Posts filed under “Investing”

Keeping Tabs on the Market

If its Saturday, then its time for the latest from Barron’s Alan Abelson. He references a stealthy market watcher who is none-too-sanguine about 2006:

"Where does that leave the market? Probably right where it was — namely, shaky. But since that has been our diagnosis for it seems like an eternity, we thought it might be worthwhile getting a second opinion. So we did, from an old pal who has been keeping tabs on the market ever since he was a pup (and that was quite a few years ago). Not the least of his virtues is that he shuns publicity, which means that only his clients (a select, savvy and rich bunch) and the occasional accidental kibitzer (like us) are privy to what he thinks.

OK, OK — we hear you — what does he think? We should note, incidentally, that he’s the last of the great contrarians (while just about everyone else was beating the drums for a burst upward, he cautioned that September would see a weak rally — and so it did). Our friend is one of those strange people with the capacity to read the entrails of the market — new highs, 200-day moving averages, that sort of arcana — and what he sees is a mean shakeout this month, followed by a rally that might carry into next year.

But that rally, he feels, will be just another of the bear-market rallies of various intensity and duration we’ve been witness to these past several years and, at some point in ’06, stocks will begin to go down again big time and the bear market resumes in earnest. Keep in mind, he urges, if and when you choose to play the rally, that big investors, a famously edgy crew, likely have taken a lot of short-term profits this year, which means that they could be eager for offsetting losses to shield those profits from the grasp of the tax collectors. Hence, any number of beaten-down stocks that seem like raging bargains may get even more beaten down as the pachyderms unload."

(OUR PROPHETIC OLD PAL, as intimated, likes to dabble in the black art of technical analysis.)

Sounds about right to me . . .


Paging Jane Doe
Barron’s, MONDAY, OCTOBER 10, 2005      

Category: Investing, Markets, Technical Analysis

The Bull’s Fourth Year

Category: Investing, Markets

Spam Stock Tracker (Worse than Wall Street!)

Category: Investing

Earnings without Energy

Category: Earnings, Economy, Investing

Market Technicals Clarify Q4 Action

Category: Economy, Investing, Psychology, Technical Analysis, Trading

Gulf of Mexico Rig Damage

Category: Commodities, Investing

Chart of the Week: Net NYSE Up Thrust Days v Down Thrust Days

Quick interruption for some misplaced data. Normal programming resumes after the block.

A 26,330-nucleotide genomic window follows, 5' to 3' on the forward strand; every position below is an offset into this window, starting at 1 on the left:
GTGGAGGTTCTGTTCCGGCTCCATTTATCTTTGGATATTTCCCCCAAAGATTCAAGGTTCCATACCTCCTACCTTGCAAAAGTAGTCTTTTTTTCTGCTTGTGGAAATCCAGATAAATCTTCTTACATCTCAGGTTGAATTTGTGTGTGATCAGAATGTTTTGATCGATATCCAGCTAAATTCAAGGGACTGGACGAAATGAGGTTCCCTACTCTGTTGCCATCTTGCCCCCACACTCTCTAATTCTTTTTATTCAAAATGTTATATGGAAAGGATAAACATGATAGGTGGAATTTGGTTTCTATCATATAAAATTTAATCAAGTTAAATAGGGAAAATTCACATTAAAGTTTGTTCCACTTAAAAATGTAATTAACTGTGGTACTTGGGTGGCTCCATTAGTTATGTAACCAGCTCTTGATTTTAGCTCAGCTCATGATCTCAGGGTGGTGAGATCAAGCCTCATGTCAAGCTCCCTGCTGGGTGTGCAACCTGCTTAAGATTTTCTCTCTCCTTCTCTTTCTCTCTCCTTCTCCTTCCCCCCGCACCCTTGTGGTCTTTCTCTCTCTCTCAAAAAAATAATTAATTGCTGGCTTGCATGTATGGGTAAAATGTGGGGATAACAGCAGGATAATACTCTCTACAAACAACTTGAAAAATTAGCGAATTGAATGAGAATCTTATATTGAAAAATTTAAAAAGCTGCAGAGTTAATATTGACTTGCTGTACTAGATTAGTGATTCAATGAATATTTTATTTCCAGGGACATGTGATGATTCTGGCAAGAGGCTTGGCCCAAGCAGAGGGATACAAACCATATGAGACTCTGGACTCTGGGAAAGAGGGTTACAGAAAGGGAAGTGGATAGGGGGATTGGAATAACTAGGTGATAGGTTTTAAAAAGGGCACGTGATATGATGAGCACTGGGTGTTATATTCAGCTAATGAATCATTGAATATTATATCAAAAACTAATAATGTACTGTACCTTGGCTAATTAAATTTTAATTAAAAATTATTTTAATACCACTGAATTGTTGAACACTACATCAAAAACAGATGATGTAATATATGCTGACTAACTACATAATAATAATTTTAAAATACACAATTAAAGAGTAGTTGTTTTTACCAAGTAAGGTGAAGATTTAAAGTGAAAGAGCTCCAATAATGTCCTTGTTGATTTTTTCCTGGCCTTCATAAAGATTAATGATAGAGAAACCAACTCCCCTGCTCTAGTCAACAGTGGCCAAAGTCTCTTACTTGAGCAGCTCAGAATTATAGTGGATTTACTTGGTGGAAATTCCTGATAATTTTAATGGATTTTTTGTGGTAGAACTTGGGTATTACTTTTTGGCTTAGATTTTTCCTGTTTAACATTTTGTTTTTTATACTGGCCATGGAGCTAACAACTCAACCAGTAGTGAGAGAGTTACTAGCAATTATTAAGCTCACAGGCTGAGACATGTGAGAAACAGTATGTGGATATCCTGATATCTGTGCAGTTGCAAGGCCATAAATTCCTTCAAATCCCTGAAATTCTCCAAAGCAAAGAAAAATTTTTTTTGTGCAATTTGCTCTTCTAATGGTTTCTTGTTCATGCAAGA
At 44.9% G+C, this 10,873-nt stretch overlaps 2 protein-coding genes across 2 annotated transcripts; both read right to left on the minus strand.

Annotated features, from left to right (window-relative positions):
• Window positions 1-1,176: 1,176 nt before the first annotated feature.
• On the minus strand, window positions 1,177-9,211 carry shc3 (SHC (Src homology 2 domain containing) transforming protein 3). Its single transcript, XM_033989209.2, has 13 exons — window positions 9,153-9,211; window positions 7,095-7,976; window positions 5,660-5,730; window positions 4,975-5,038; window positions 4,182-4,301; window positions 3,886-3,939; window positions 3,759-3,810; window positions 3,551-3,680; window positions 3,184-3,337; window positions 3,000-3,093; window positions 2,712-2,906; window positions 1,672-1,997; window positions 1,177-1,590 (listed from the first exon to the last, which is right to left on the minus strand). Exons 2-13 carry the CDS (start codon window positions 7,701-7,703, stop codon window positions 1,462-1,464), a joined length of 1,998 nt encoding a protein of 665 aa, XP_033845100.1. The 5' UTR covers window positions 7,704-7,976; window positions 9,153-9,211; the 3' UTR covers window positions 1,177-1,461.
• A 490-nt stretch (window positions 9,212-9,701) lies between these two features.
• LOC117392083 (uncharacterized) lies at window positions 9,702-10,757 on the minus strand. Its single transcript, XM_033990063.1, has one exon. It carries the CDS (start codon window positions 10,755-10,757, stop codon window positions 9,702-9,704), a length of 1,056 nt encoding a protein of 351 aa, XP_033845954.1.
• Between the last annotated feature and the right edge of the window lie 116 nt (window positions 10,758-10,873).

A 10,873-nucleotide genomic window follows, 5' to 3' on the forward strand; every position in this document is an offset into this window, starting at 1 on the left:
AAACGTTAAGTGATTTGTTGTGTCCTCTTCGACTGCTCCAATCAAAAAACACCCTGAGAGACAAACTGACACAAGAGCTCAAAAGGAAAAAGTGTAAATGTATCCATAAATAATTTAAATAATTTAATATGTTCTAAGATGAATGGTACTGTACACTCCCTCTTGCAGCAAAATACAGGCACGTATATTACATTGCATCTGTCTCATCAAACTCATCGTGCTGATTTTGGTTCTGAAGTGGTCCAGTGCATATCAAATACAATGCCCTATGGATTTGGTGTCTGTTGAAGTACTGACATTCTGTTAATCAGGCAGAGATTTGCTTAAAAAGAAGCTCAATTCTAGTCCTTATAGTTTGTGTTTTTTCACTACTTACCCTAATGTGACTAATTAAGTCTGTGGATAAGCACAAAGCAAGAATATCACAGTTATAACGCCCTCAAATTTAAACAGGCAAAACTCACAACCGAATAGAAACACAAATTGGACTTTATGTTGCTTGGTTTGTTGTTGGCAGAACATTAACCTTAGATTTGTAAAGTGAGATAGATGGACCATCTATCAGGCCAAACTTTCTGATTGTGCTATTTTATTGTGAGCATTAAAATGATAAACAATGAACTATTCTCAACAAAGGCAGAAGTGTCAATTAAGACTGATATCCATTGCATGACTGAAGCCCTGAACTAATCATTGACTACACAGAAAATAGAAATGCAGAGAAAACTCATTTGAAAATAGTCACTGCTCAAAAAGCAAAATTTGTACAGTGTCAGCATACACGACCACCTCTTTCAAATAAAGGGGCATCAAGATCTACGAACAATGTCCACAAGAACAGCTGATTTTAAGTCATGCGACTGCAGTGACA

Category: Investing, Technical Analysis

Yale Endowment Manager: Index

Among individual investors, David Swensen isn’t a household name. But he is an icon in the world of big institutional money managers such as endowments and pension funds.

Mr. Swensen’s fame comes from his oversight of Yale University’s $15 billion endowment fund, which, since he was hired 20 years ago, has returned an average of 16% a year, far outpacing the market and other funds run for universities. Before arriving, Mr. Swensen had never overseen an institutional portfolio, and he brought to the job an unconventional approach for dividing up the portfolio among different asset classes. He is now Yale’s chief investment officer.

Five years ago, Mr. Swensen set out to write a book that would bring the lessons he learned to individual investors. Instead, he says he found that the option most accessible to individuals — mutual funds — often makes it impossible to beat the market. And even when they do find good managers, individuals end up shooting themselves in the foot, he says.

So while Yale relies on actively managed portfolios, Mr. Swensen says individuals should just stick to index funds, especially those run by not-for-profit companies. He also likes exchange-traded funds, which trade on exchanges like stocks, but says "buyer beware."

Excerpts from an interview with Mr. Swensen follow:

WSJ: You had hoped to give small investors a road map for beating the market based on Yale’s approach to investing. What happened?

Mr. Swensen: I found when I started down that path that individuals just don’t have the same set of investment opportunities available to them that we do here at Yale. In fact, the evidence showed me that the mutual-fund industry has completely failed to provide reasonable active-management returns to individuals.

WSJ: To say that it completely failed — that’s a pretty harsh statement to make.

Mr. Swensen: I think the evidence is there. The crux of the failure is with the for-profit management of funds for individuals. Mutual-fund managers have a fiduciary responsibility to investors. Obviously, if they are operating in a for-profit mode, they have a profit motive. When you put the profit motive up against fiduciary responsibility, that fiduciary responsibility loses and profits win.

continued below . . .

Yale Manager Blasts Industry
THE WALL STREET JOURNAL, September 6, 2005,,SB112597100191832366,00.html


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Category: Investing, Markets

The Latest – but Not Greatest – Thing: SPACs

Category: Investing

Apprenticed Investor: Time Waits for No One

Category: Investing